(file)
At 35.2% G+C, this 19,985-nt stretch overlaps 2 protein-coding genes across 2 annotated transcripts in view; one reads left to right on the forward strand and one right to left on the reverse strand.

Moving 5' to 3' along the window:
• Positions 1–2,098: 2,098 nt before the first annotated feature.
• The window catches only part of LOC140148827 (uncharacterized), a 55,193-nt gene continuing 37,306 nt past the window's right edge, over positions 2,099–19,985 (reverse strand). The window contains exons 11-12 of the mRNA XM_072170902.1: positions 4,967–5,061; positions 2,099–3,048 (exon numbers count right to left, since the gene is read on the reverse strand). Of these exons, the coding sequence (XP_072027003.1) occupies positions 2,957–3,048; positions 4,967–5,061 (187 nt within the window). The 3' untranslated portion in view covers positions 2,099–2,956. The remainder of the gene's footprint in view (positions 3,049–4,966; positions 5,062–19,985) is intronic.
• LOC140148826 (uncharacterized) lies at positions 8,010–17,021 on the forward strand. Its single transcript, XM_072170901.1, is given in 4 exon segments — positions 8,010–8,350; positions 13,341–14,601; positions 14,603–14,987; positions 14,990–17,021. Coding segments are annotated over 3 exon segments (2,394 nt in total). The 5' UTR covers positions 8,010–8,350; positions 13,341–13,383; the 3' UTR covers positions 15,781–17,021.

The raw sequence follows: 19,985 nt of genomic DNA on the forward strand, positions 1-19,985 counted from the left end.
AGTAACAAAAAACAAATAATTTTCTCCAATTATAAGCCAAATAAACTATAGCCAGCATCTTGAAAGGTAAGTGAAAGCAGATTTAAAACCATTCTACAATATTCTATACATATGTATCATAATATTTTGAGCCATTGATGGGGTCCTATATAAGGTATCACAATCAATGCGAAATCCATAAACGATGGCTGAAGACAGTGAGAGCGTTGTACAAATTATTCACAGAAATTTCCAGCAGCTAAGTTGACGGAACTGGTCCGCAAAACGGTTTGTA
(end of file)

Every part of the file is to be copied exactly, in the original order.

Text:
At 35.2% G+C, this 19,985-nt stretch overlaps 2 protein-coding genes across 2 annotated transcripts in view; one reads left to right on the forward strand and one right to left on the reverse strand.

Moving 5' to 3' along the window:
• Positions 1–2,098: 2,098 nt before the first annotated feature.
• The window catches only part of LOC140148827 (uncharacterized), a 55,193-nt gene continuing 37,306 nt past the window's right edge, over positions 2,099–19,985 (reverse strand). The window contains exons 11-12 of the mRNA XM_072170902.1: positions 4,967–5,061; positions 2,099–3,048 (exon numbers count right to left, since the gene is read on the reverse strand). Of these exons, the coding sequence (XP_072027003.1) occupies positions 2,957–3,048; positions 4,967–5,061 (187 nt within the window). The 3' untranslated portion in view covers positions 2,099–2,956. The remainder of the gene's footprint in view (positions 3,049–4,966; positions 5,062–19,985) is intronic.
• LOC140148826 (uncharacterized) lies at positions 8,010–17,021 on the forward strand. Its single transcript, XM_072170901.1, is given in 4 exon segments — positions 8,010–8,350; positions 13,341–14,601; positions 14,603–14,987; positions 14,990–17,021. Coding segments are annotated over 3 exon segments (2,394 nt in total). The 5' UTR covers positions 8,010–8,350; positions 13,341–13,383; the 3' UTR covers positions 15,781–17,021.

The raw sequence follows: 19,985 nt of genomic DNA on the forward strand, positions 1-19,985 counted from the left end.
AGTAACAAAAAACAAATAATTTTCTCCAATTATAAGCCAAATAAACTATAGCCAGCATCTTGAAAGGTAAGTGAAAGCAGATTTAAAACCATTCTACAATATTCTATACATATGTATCATAATATTTTGAGCCATTGATGGGGTCCTATATAAGGTATCACAATCAATGCGAAATCCATAAACGATGGCTGAAGACAGTGAGAGCGTTGTACAAATTATTCACAGAAATTTCCAGCAGCTAAGTTGACGGAACTGGTCCGCAAAACGGTTTGTA